Another key, Legg said: “Don’t screw up.”
Legg was referring to high-profile mistakes that marred the tenure of former Commissioner Gerard Robinson, who left in August after a year on the job. In May, the state board voted to lower the passing mark on the state writing test after a higher bar resulted in plunging pass rates. In July, the Department of Education announced it got more than 200 school grades wrong.
Due in part to those errors, Bennett will inherit an accountability system that has never been more under fire. Education funding cuts that reached historic levels during the Great Recession have fueled critics’ anger. And now they’re feeling emboldened by the elections, in which Democrats – divided on school choice but fairly united against other reforms – picked up a handful of legislative seats.
Those tensions will remain no matter what Bennett does, said Darryl Paulson, a professor emeritus of government at the University of South Florida St. Petersburg. The teachers unions know the changes in the pipeline now will shape the education landscape for decades, and they’re not about to fade away, he said.
A statement issued after the vote by Rep. Perry Thurston, D-Plantation, was indicative of the divide.
“I respect the State Board of Education’s authority to hire the education commissioner,” the statement said. “I hope the choice the board made is the right one for Florida. Florida deserves an education commissioner who puts public schools and public school students first.”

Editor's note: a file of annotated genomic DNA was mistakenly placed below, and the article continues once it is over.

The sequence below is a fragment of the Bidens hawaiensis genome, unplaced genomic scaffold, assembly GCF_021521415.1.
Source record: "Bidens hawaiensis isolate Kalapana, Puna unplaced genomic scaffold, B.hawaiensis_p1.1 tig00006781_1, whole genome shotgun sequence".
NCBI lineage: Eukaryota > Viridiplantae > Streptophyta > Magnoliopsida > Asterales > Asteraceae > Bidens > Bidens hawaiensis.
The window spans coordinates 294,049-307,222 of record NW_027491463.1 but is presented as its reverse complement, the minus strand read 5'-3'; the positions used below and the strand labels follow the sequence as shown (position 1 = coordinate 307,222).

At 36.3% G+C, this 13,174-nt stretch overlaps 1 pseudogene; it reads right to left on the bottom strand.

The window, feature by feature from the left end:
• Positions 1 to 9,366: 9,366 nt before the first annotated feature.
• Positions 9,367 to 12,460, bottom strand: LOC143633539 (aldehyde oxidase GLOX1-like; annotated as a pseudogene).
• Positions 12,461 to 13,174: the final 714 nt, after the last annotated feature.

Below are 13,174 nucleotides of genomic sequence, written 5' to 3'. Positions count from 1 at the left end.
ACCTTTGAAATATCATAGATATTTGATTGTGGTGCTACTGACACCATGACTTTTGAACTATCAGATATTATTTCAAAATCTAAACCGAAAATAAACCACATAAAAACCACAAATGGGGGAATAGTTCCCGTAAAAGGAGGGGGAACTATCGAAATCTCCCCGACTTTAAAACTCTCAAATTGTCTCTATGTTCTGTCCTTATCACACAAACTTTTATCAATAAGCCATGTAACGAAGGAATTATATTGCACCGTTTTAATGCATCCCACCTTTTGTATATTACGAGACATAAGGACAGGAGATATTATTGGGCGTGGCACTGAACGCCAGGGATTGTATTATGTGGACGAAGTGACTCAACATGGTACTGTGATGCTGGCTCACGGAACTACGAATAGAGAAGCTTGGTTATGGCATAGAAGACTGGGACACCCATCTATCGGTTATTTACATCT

A statement from Florida teachers union president Andy Ford was less diplomatic, saying the union was “disappointed and disheartened.”
Bennett is “a champion of the testing mania, unchecked expansion of charter schools and voucher programs and has proven to advance the Jeb Bush education agenda that has drawn fire from teachers, parents and experts in the field,” the statement said. “That’s the same approach that has led to a flawed and chaotic system in Florida that has frustrated parents and teachers alike.”
In comments to reporters afterwards, Bennett said poor communication with teachers in Indiana was one area where “we probably didn’t do a good job.” He vowed to do better.
The new commissioner can also take some of the edge out of the debate, Paulson said, if he’s as skilled in communicating gains and goals as he is in crafting policy. NAEP scores, AP results and graduation rates all show Florida has made steady, substantial progress, particularly with black, Hispanic and low-income students. Just this week, an international assessment of reading skill showed Florida fourth-graders finishing second in the world, just behind their peers in Hong Kong.
Yet the perception remains that Florida is an academic backwater.
“I think an effective leader could make a pretty clear case that we’re doing much better (in education) than we were 20 or 30 years ago,” Paulson said. “And we’ve made that progress not because we’ve doubled the budget … but because we’ve instituted real reforms.”
“If I was the incoming education commissioner, that’s something I would be stressing.”
More coverage: Tampa Bay Times, Orlando Sentinel, Palm Beach Post, Associated Press, StateImpact Florida, Florida Times-Union, South Florida Sun-Sentinel, The Florida Current, Education Week, Indianapolis Star.